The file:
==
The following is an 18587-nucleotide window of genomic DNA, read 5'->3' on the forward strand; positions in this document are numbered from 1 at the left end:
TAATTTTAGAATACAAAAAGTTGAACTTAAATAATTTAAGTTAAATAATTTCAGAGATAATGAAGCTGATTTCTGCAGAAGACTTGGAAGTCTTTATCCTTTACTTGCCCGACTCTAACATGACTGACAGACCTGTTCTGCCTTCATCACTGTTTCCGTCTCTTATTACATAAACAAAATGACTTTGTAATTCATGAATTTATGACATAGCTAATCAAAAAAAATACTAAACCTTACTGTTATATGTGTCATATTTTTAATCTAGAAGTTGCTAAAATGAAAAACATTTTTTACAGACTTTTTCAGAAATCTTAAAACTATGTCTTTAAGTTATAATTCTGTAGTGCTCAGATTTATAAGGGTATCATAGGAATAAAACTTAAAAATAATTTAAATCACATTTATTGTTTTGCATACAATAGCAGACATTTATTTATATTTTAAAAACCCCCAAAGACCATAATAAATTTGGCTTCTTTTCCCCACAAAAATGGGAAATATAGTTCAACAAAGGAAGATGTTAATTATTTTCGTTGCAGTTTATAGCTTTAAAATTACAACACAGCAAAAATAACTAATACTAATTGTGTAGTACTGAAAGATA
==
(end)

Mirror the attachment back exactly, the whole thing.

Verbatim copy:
The following is an 18587-nucleotide window of genomic DNA, read 5'->3' on the forward strand; positions in this document are numbered from 1 at the left end:
TAATTTTAGAATACAAAAAGTTGAACTTAAATAATTTAAGTTAAATAATTTCAGAGATAATGAAGCTGATTTCTGCAGAAGACTTGGAAGTCTTTATCCTTTACTTGCCCGACTCTAACATGACTGACAGACCTGTTCTGCCTTCATCACTGTTTCCGTCTCTTATTACATAAACAAAATGACTTTGTAATTCATGAATTTATGACATAGCTAATCAAAAAAAATACTAAACCTTACTGTTATATGTGTCATATTTTTAATCTAGAAGTTGCTAAAATGAAAAACATTTTTTACAGACTTTTTCAGAAATCTTAAAACTATGTCTTTAAGTTATAATTCTGTAGTGCTCAGATTTATAAGGGTATCATAGGAATAAAACTTAAAAATAATTTAAATCACATTTATTGTTTTGCATACAATAGCAGACATTTATTTATATTTTAAAAACCCCCAAAGACCATAATAAATTTGGCTTCTTTTCCCCACAAAAATGGGAAATATAGTTCAACAAAGGAAGATGTTAATTATTTTCGTTGCAGTTTATAGCTTTAAAATTACAACACAGCAAAAATAACTAATACTAATTGTGTAGTACTGAAAGATA